Byron Council will host a housing summit in a bid to generate ideas and galvanise community support to help address the Shire’s worsening housing crisis.
Proposed by returning Greens councillor, Sarah Ndiaye, the summit is intended to give new councillors and the community an opportunity to hear from industry professionals, focus intentions for the new council, and come up to speed on current projects.
It was one of a number of housing-related measures adopted at last week’s Council meeting, as the newly elected and re-elected councillors sought to make good on their election promises to tackle what has emerged as the most pressing issue in the Shire.
‘At the start of the last term we had a housing summit, and we brought great minds together from across the country and across the state,’ said Cr Ndiaye.
‘I feel that this would be a great way to get everyone together on the same page.
‘There are people that are wanting to contribute. The more things we have ready, the more funding opportunities we can seek in the lead up to the federal election.’
Newly-elected independent councillor, Peter Westheimer, disagreed.
He said that a summit would be a ‘talk fest’ that would ‘delay taking meaningful action’.
‘I don’t think we’re going to come out of it with anything… and it’s going to create considerable extra staffing costs,’ he said.
‘We need to get on with acting now, not having summits and patting ourselves on the back.’
But Cr Ndiaye said the summit had the potential to generate new solutions to the crisis – a view echoed by Council’s director of sustainable environment and economy, Shannon Burt.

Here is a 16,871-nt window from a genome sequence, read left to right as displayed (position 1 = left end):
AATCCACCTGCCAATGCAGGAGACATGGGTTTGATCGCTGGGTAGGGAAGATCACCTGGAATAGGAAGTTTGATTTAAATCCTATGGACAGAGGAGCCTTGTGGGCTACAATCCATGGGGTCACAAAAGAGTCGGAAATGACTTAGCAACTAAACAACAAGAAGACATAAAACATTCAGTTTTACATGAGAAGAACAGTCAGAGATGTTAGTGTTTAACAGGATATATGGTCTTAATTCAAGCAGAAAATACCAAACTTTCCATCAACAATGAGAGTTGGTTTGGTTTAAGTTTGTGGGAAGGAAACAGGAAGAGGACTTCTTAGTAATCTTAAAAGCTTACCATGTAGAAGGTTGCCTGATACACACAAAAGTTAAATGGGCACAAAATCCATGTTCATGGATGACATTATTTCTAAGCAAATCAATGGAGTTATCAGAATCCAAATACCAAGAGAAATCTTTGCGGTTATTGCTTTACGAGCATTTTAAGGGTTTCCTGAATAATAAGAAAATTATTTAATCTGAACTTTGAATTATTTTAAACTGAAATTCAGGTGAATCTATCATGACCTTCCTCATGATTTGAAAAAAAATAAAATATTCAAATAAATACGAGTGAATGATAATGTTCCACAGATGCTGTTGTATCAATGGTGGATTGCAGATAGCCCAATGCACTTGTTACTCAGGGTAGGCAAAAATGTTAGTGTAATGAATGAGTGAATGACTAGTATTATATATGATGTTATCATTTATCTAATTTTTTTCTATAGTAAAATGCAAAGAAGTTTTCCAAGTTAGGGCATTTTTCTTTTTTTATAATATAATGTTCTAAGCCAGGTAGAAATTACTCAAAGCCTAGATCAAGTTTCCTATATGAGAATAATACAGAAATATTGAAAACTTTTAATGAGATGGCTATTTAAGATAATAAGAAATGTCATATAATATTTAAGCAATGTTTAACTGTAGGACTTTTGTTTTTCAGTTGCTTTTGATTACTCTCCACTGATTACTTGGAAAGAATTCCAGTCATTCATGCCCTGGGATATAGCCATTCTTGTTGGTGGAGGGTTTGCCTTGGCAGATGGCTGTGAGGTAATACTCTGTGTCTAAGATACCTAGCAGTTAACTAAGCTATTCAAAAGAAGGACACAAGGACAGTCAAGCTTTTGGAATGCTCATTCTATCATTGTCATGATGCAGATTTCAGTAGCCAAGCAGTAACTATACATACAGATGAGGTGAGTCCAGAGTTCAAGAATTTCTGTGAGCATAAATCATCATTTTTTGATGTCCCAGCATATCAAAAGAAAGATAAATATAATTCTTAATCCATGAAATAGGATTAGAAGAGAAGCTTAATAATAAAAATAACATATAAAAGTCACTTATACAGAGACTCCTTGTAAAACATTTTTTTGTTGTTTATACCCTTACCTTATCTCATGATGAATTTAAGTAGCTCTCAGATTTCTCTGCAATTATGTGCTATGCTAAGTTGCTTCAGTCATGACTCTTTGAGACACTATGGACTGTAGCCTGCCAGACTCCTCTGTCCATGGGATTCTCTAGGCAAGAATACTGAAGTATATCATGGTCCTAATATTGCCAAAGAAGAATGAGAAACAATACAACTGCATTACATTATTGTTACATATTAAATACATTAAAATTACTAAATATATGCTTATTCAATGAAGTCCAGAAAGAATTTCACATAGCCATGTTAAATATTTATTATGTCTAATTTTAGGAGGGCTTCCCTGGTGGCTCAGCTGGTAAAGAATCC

‘I think it value-adds to what we’re already doing,’ Ms Burt said.
‘There are enough smart and interested minds that can make a contribution.’
Ms Burt also said that with the housing crisis now also significantly affecting surrounding local government areas, the summit was more likely to attract input from outside the Shire.
Council has come up with multiple plans in a bid to address the crisis, from building tiny homes and emergency housing, to placing a 90-day cap on short-term holiday letting.
But most of these have either proven to be unworkable or become mired in State Government bureaucracy.
Mayor, Michael Lyon, expressed frustration at the government’s apparent hampering of the Council’s efforts to address the crisis, and foreshadowed the possibility of a more targeted political approach during the new term of Council.
‘The problems affecting our community warrant more direct action,’ Cr Lyon said.
‘The only way that we’re going to get action is if they feel the pain that reflects the pain that our community is feeling.’
Councillors voted unanimously in support of the housing summit.
Also receiving unanimous support was the creation of a housing affordability advisory committee.
‘I want to propose that we have an advisory committee that can be involved in this space which is productive, proactive and very practical,’ said Cr Ndiaye, who also proposed this motion.
‘This is a way of harnessing some of the incredible talent and skills that exist in our community.’